Funding for SCoTENS denied by North Ireland

Northern Ireland civil service commission denied the funding request by the Standing Conference on Teacher Education, North and South (SCoTENS).

What is SCoTENS?

A cross-body organization established in 2003, for the common interest of teacher education in both Northern and Southern Ireland. The Standing Conference on Teacher Education, North and South is a group of 24 colleges, universities, teaching councils, curriculum heads, education unions, and education facilities on the island of Ireland.

SCoTENS creates a safe environment for teachers in South and North Ireland to discuss education issues and possibilities of working closely with each other. The main focus of this joint cross-body organization is to nurture and improve the quality of teaching in both parts of Ireland.

The organization has also contributed to several research studies, teacher conferences, exchange projects since it was established in 2003. Here are some of the activities that SCoTENS promotes for the past few years:

  • Seed Funding programs – promotes and helps fund multiple research-based projects for the benefit of North-and-South partnership.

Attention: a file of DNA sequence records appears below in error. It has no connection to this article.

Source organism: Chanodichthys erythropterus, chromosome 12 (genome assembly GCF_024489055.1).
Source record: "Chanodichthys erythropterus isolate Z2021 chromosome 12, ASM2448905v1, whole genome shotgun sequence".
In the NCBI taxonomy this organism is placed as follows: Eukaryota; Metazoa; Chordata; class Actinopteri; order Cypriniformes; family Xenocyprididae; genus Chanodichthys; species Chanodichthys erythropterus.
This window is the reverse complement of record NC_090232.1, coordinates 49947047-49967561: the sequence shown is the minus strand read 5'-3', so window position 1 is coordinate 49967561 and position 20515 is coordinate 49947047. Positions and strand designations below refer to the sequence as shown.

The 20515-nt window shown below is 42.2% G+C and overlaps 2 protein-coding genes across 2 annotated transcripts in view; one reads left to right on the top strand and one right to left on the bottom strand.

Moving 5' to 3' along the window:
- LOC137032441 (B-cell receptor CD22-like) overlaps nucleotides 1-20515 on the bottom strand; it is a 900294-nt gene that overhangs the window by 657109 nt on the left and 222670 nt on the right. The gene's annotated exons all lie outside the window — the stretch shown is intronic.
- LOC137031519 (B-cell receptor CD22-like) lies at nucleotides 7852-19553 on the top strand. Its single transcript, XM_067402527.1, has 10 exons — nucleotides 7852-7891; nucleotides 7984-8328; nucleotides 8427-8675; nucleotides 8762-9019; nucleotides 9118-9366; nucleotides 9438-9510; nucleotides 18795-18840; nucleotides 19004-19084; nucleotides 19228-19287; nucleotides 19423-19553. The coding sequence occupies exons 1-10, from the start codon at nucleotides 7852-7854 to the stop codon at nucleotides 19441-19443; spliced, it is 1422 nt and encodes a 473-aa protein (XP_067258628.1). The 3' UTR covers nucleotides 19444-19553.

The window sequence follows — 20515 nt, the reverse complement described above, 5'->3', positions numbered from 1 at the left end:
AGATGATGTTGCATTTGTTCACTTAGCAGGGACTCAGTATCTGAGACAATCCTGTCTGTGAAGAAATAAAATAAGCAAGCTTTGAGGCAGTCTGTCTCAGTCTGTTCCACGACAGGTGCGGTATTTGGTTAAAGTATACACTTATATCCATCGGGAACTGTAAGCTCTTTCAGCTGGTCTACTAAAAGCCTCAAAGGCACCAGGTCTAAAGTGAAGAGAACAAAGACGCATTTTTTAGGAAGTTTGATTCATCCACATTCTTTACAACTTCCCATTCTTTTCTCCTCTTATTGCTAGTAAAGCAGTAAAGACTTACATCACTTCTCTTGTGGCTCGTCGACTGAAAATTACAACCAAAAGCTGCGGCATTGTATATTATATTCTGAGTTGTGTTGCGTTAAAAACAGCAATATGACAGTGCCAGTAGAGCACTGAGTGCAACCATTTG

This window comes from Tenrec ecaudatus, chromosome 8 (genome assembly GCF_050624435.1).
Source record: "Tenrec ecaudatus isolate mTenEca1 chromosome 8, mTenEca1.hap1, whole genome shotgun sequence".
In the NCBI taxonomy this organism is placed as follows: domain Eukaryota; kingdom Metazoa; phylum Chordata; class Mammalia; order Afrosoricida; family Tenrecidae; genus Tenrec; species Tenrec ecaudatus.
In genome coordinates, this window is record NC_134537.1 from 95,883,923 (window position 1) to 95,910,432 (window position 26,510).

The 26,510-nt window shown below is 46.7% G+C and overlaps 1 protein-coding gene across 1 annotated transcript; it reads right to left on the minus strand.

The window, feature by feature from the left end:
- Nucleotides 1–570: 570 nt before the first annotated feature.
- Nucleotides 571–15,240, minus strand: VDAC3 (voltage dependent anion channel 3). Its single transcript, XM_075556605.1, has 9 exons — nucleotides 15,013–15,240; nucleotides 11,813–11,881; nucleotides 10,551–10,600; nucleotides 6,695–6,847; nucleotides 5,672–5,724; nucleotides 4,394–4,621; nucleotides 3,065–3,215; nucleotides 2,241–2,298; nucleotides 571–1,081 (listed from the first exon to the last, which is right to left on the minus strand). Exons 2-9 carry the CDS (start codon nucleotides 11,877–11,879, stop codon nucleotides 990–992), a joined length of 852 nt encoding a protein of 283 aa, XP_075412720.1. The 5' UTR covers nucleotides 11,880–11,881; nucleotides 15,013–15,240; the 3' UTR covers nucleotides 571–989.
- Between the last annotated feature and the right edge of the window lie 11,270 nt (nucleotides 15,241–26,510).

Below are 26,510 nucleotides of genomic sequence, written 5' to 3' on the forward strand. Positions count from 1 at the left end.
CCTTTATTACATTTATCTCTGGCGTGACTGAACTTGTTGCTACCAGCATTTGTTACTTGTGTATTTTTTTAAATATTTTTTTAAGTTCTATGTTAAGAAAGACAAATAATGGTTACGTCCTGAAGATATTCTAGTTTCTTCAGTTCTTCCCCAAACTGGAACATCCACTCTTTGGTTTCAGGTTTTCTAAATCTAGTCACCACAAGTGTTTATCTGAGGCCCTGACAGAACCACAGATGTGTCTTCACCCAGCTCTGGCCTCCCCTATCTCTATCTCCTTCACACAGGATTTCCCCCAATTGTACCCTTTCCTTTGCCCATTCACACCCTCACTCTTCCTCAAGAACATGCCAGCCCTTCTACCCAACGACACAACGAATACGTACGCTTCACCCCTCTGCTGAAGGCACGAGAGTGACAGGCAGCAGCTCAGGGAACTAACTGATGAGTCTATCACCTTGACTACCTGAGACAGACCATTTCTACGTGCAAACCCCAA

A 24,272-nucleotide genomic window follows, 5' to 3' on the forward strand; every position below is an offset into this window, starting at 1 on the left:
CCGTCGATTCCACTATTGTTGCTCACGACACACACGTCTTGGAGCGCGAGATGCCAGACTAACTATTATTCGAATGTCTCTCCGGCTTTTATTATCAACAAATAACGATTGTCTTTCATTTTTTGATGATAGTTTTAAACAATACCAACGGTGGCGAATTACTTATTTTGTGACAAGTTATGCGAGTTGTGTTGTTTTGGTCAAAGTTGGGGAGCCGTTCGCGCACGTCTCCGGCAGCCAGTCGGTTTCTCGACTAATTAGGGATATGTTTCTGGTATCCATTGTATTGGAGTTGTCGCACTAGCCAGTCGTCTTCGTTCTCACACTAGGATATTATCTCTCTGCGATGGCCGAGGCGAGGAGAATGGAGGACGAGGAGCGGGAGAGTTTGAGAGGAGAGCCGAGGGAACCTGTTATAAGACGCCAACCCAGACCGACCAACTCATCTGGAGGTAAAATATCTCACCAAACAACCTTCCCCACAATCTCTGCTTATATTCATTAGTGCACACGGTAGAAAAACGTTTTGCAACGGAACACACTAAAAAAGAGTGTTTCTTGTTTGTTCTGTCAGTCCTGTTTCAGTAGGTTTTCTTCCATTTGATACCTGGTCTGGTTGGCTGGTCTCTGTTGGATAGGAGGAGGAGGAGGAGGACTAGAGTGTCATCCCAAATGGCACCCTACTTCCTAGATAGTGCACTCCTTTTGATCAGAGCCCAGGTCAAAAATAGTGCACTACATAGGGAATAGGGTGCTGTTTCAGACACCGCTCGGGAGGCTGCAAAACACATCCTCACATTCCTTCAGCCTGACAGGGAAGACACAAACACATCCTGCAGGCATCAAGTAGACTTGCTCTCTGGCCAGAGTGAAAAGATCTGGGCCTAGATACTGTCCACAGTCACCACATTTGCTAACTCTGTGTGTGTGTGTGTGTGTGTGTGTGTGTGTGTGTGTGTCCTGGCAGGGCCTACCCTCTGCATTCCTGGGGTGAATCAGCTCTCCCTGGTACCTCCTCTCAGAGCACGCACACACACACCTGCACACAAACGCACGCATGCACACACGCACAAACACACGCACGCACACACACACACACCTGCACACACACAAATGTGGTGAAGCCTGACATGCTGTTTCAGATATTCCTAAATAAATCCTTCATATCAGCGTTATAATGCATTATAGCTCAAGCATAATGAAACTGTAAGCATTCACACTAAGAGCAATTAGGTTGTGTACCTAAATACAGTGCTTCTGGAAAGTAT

• Student Teacher exchange programs – giving student teachers from either side of Dublin to share and as well as learn different teaching perspectives through the process of exchange programs. The project is open for all higher education institutions which are part of the cross-border body.
  • Annual conferences – it is an annual gathering of teachers in Ireland. This conference also serves as a forum for voicing out education issues and concerns wherein participating teachers can interact, share ideas, do constructive analysis and promote collaboration between the Southern and Northern Ireland educators.

Northern Ireland funding

Since 2017, the Northern Ireland funding has been withdrawn from SCoTENS. The NI has an annual contribution to the organization of £25,000.

SCoTENS officials have been constantly in contact with North Ireland education heads in order to appeal the reinstating of their support for the organization.

The symbolic value of this help from North Ireland government far exceeds its material value in terms of North-and-South collaborative projects.

The North Ireland government issued its reply,

Regrettably, just like any other government department in North Ireland, we are experienceing financial pressure and cannot afford to spend additional government funds in supporting SCoTENS at this time.
Again, we would like to express our deeepst gratitude for the contribution the body has made in bridging education opportunities for North-and-South Ireland.

– David Sterling, Head of Northern Ireland Civil Service

The organization understand the situation the NI government is experiencing, but still keeping their hopes high that funds will eventually replenish for NI. After all, this is for the common interest of North-and-South Ireland education improvement.